Peloton, which won an early celebrity fanbase for its exercise bikes and remote workout classes, has seen demand surge during the pandemic.
The firm's global membership base hit 3.1 million at the end of June, more than double a year earlier, as gym closures due to Covid-19 increased demand for at-home workouts.
The jump in sign-ups lifted revenue to $607m (£474m), up 172% year-on-year.
But it has also strained supply, prompting lengthy waits for equipment.
The firm had said it was slashing prices for its existing treadmill and bike, cutting the cost of the bike from $2,245 to $1,895 in an effort to make their products more accessible.
The move coincided with the launch of new, more expensive, versions of the same pieces of equipment.
But the firm, which relies on purchases of its machines fitted with touchscreens for most of its sales, said it did not expect delivery delays to improve much before the end of the year.
"Demand... remains strong and member engagement remains elevated, despite improving weather and the gradual reopening," chief executive John Foley said on an analyst call after the firm shared its quarterly results on Thursday.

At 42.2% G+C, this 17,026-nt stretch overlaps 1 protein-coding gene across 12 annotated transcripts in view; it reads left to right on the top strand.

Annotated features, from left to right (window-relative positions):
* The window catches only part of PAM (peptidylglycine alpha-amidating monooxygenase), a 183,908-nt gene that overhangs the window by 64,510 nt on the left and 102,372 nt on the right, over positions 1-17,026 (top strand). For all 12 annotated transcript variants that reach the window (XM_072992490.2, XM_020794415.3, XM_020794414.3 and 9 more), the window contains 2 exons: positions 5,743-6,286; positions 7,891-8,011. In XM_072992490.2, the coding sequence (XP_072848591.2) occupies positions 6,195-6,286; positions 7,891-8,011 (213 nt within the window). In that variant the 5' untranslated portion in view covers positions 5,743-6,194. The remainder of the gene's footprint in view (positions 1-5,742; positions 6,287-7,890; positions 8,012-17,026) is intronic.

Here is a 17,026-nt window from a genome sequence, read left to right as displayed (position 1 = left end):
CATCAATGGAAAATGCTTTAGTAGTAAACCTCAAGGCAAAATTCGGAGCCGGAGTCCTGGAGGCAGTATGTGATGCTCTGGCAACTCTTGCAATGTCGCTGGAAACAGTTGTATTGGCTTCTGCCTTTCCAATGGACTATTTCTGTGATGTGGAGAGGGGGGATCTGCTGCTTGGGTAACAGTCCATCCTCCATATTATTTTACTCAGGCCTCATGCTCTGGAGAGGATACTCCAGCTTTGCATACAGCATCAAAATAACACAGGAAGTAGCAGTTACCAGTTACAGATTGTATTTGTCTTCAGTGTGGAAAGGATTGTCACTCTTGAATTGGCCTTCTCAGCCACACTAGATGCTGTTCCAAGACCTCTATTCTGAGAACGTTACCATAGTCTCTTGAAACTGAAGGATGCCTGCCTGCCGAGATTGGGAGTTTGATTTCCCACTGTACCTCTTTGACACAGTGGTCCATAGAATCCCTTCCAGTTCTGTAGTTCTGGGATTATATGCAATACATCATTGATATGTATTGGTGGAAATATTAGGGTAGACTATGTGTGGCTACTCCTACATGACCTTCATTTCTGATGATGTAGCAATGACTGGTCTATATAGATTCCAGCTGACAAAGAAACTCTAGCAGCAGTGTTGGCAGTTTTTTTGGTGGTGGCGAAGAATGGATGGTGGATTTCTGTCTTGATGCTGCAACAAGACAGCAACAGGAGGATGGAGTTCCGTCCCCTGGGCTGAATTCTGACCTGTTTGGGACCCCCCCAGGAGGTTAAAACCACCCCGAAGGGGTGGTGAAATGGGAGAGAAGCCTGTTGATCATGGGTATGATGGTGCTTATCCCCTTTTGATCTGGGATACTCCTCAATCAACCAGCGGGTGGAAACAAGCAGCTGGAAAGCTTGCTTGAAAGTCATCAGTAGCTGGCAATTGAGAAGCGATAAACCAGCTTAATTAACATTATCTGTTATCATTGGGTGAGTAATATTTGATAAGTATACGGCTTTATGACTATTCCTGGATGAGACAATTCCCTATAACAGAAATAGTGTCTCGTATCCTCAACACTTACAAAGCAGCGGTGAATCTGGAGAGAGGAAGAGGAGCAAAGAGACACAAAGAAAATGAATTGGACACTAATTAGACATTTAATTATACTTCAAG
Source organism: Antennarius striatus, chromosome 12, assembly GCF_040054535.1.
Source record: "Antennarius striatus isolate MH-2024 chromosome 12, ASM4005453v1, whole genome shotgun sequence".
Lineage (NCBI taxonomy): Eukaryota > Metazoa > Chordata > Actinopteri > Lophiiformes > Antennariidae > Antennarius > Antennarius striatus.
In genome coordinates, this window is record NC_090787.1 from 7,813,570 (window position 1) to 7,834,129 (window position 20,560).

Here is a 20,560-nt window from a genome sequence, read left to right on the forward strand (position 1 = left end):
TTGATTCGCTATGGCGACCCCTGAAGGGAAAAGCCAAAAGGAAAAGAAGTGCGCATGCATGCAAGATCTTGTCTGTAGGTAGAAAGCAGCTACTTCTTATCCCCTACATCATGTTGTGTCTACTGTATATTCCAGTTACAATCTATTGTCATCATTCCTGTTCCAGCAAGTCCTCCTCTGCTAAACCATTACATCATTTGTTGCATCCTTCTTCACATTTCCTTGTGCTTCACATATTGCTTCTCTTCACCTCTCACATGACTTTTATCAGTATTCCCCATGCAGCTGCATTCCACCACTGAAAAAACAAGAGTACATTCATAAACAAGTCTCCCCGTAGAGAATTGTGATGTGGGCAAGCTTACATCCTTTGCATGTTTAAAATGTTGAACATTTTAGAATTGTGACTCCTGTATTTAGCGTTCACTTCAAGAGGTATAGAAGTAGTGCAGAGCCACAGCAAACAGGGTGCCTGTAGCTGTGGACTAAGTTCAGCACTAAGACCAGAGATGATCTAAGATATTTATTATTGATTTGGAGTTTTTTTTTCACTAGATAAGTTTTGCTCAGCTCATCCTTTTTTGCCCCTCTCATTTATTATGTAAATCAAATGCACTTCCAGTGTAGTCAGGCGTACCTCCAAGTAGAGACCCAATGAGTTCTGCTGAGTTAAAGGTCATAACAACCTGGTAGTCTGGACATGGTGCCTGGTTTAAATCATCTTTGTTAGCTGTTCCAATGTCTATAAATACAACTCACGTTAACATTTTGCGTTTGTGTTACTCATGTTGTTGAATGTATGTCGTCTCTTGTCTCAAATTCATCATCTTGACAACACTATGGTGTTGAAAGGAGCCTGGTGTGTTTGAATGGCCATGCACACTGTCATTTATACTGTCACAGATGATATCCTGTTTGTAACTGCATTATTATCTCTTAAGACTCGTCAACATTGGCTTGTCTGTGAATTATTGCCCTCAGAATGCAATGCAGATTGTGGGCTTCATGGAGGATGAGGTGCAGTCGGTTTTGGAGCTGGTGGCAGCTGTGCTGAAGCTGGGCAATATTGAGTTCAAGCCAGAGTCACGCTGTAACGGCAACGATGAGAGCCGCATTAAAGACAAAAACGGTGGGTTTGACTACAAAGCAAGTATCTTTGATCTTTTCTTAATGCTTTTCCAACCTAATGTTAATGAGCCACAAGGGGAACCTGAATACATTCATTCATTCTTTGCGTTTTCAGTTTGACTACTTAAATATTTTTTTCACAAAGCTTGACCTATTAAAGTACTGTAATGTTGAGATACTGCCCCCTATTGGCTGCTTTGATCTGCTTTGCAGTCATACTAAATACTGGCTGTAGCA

Peloton said the number of "connected fitness" subscribers, who access its remote classes via one of the firm's machines, jumped to more than 1.09 million at the end of June, up 113% in comparison with the same period last year.
Those members are also working out more - averaging more than 24 workouts per month, compared to 12 one year ago.
The growth propelled the firm to its first quarterly profit of $89m, versus a loss of $47.4m last year.
Mr Foley told analysts he was not worried about demand subsiding after the pandemic, given the opportunities for global expansion.
Peloton said it expected the number of subscribers to exceed 2 million over the next 12 months and forecast revenue for its next financial year of at least $3.5bn.
The results shared by the firm exceeded analyst expectations, prompting shares to rise 7% in after-hours trade.